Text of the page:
Opinion

Strife On the Mississippi? Eric Greitens Gets Off…For Now

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Posted: May 21, 2018 12:00 PM
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Strife On the Mississippi? Eric Greitens Gets Off…For Now

By now, the news that Eric Greitens, the current governor of Missouri, has survived a felony invasion of privacy charge is fading from national consciousness, and there are many concerned citizens who are undoubtedly happy to forget this sordid story, and go back to business as usual.  The story has been underplayed by the national media, and has been intentionally misinterpreted by local and regional news outlets, with politics rearing its ugly head, as we all might expect.  In the interest of full disclosure, your humble Townhall correspondent has friends in both camps here.  I am personally acquainted with members of the Greitens defense team, and also know individuals in the St. Louis Circuit Attorney’s office.  Moreover, I did not vote for Greitens in the Missouri Republican gubernatorial primary in August, 2016.  I hope this establishes my bonafides, and allows me to proceed without being brushed off as a shill for either side in the case.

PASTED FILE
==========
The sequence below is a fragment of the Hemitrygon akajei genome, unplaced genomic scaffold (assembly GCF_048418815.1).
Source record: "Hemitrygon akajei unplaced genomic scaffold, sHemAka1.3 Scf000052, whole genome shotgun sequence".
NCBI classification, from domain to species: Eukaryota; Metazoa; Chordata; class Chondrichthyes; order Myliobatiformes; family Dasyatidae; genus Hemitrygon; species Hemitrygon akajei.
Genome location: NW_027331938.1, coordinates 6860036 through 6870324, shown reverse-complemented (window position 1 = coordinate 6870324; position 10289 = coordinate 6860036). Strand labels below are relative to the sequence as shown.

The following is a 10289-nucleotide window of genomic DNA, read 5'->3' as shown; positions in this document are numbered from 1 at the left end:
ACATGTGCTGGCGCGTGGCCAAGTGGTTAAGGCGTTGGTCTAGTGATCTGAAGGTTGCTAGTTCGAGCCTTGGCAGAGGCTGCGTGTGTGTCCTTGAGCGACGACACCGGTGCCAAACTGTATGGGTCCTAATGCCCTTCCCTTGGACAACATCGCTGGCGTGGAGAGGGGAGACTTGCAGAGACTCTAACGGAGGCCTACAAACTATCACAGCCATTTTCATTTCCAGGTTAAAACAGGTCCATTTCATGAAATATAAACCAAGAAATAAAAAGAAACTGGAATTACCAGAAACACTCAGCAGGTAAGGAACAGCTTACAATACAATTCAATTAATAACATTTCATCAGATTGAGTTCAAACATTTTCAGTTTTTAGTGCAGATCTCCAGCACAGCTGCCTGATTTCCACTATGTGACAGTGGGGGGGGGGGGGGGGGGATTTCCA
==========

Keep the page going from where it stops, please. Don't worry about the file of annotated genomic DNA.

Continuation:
Let us review the case for background knowledge.  Last Monday, May 14th, Kim Gardner, the St. Louis Circuit Attorney, dropped a felony invasion of privacy charge against Eric Greitens, the governor of Missouri, as jury selection and pre-trial proceedings were underway, with opening statements set to begin on Wednesday morning.  Ms. Gardner beat a rapid retreat from her formerly steadfast position on this trial, when she was informed that she would be required to testify under oath for supposed pretrial misconduct.  She quickly agreed to dismiss charges against the Chief Executive of Missouri, while leaving open the possibility that charges would be refiled later, although the statute of limitations is looming ahead, in less than four weeks.